HC Deb 23 January 1947 vol 432 cc435-40

Notwithstanding any of the provisions of the Naval and Marine Pay and Pensions Act, 1865, or of the Poor Law Act, 1930, or of any Orders or Regulations made thereunder, a special Greenwich Hospital pension shall be paid to the person entitled thereto for his personal use and shall not be used for the purpose of the repayment of any relief given to the said person by way of loan under the Poor Law Act, 1930.—[Colonel Crosthwaite-Eyre.]

Brought up, and read the First time.

Colonel Crosthwaite-Eyre

I beg to move, "That the Clause be read a Second time."

The object of this proposed new Clause is one of incurable optimism, in the hope that one day we will be able to get right hon. Gentlemen on the Front Bench opposite to put something into a Bill, instead of promising to introduce legislation and merely implementing the streamlined legislation they are passing. We feel rather strongly on this matter, because the Greenwich Hospital pensions are designed primarily to help people who, through bad luck, and through no fault of their own—perhaps through accident or disease—do not qualify for the maximum naval pensions in the normal way. Right from the time of William and Mary this fund was intended to provide something else, to help these people if they fell by the wayside during their naval careers. We are moving this proposed new Clause so as to ensure that no one shall be debarred from receiving a Greenwich Hospital pension because he happens to be in a public institution.

At the moment, no one who is in a public institution can receive a Greenwich Hospital pension. The Financial Secretary has promised that in his regulations he will introduce a statement to the effect that, where local authorities promise not to "pinch" the Greenwich Hospital pension to offset their own charges, it will be payable by the Admiralty. We do not think that should be left to local authorities. We have the greatest respect for the Home Secretary, and his assistants, but, of course, he cannot look after every local authority. Therefore, we feel that these pensions should not be subject to such a condition, of a progressive or well-minded local authority as against one whose chief ambition is to seize every pension it can. If this proposed new Clause is accepted it will put beyond question the fact that any Greenwich Hospital pension will be payable to all classes of naval personnel, irrespective of where they may happen to be at the time of their application. If through bad luck, ill-health, or any other reason, they have unfortunately had to go into a public institution this pension will be available automatically.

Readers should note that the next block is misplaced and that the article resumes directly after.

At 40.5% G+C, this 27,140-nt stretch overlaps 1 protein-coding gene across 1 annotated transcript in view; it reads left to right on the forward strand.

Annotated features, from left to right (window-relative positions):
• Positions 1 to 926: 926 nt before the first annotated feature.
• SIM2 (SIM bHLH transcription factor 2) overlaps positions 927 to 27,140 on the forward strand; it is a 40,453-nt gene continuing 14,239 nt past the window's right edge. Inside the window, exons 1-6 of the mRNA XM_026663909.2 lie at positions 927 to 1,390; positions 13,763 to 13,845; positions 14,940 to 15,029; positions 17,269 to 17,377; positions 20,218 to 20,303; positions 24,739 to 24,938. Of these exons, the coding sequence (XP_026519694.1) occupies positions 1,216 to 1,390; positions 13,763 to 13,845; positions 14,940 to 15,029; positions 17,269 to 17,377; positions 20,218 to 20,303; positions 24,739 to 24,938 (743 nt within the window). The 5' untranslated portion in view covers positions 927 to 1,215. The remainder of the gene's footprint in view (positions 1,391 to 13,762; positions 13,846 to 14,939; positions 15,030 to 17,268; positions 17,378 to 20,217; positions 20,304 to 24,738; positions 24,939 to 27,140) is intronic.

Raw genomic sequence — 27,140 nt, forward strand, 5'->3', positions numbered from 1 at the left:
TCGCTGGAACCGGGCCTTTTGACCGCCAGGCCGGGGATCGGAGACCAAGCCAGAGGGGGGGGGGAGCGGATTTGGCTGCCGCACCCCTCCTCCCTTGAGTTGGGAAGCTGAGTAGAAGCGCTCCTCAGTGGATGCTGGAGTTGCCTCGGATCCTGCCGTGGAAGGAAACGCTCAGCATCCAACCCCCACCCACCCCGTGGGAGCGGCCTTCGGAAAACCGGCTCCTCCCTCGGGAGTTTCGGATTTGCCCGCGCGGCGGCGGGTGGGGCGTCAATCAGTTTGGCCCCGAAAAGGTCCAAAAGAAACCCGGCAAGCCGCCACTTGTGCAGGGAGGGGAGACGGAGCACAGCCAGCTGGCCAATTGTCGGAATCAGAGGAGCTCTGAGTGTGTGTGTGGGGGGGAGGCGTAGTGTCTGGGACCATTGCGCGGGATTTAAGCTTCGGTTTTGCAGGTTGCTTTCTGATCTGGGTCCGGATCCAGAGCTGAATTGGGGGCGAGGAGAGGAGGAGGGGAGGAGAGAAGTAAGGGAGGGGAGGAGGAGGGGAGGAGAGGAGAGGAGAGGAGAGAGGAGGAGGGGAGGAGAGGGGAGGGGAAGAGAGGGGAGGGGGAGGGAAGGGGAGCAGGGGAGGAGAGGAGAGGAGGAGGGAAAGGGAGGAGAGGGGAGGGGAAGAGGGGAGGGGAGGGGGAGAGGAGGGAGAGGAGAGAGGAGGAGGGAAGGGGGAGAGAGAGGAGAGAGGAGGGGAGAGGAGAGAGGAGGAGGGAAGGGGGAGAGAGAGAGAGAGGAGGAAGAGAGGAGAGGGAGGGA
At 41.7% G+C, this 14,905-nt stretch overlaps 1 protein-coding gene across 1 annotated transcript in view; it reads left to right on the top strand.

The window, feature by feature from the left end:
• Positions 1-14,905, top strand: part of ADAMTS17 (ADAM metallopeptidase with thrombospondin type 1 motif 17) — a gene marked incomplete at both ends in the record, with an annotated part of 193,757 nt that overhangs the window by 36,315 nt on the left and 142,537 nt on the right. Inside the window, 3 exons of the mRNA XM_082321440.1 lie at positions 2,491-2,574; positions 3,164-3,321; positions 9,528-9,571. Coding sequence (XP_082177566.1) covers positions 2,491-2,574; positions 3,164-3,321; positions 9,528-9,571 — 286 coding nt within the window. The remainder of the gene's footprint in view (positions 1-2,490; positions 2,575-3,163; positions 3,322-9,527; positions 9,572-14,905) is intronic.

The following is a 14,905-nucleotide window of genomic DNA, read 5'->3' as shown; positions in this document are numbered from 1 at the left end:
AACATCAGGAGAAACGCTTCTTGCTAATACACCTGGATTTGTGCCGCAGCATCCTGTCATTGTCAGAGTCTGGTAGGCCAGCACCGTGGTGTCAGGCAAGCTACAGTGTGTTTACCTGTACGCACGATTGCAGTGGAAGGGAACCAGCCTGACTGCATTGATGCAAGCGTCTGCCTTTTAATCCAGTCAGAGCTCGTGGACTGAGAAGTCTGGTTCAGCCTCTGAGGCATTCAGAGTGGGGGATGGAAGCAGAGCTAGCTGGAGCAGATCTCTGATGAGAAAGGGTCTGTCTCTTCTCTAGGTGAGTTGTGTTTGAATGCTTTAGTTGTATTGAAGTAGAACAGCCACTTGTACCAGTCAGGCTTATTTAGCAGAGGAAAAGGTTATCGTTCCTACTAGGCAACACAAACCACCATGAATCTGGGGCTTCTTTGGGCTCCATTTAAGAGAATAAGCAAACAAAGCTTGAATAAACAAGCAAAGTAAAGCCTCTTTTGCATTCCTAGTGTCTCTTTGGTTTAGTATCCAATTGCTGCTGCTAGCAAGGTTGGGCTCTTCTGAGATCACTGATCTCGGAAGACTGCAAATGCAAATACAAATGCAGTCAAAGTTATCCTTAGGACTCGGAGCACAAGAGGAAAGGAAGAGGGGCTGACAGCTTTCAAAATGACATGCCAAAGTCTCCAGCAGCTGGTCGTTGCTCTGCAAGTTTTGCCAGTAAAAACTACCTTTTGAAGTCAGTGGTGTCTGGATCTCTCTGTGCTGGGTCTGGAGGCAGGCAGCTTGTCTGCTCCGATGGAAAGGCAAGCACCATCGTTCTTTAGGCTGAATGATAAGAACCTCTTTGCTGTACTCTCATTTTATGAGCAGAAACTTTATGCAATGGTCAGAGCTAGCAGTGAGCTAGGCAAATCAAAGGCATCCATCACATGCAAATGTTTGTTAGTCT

Mr. Dugdale

At the risk of being "barracked" by the hon. Member for Torquay (Mr. C. Williams) I intend to keep very closely indeed to my notes here, because this is a point which does not primarily concern the Admiralty, but the Ministry of Health. This Amendment means, in effect, that the public assistance authority would have to disregard a Greenwich Hospital special pension in considering a person's resources for the purpose of the Poor Law Act. Relief under that Act is not, however, the only social service where the resources of the applicant have to be taken into account. There are, for example, the services which are administered by the Assistance Board, and the introduction of a new statutory disregard could not be considered solely in relation to the Poor Law. Quite apart from this consideration, however, the position which the Amendment seeks to remedy will be entirely changed in a matter of 15 months' time, if Parliament approves the National Assistance proposals which the Government will bring before the Committee as soon as Parliamentary time permits. From early next year Greenwich Hospital pensioners who require assistance will fall to be dealt with in common with the rest of the community, under a system of national rather than local assistance. Where they require treatment in hospital they will receive it under the National Health Service, and there will be no question of their being required to pay over any part of their pension or other income. The treatment will be provided free of charge. That is one of the benefits which are being introduced as a result of the Government's determination to improve our social services. As I say, this particular Amendment is one which concerns my hon. Friend the Parliamentary Secretary to the Ministry of Health, who has come here specially to be present at this discussion. It concerns him and his Department more than it does mine, and I am advised by his Department that this Amendment cannot be accepted.

Mr. J. P. L. Thomas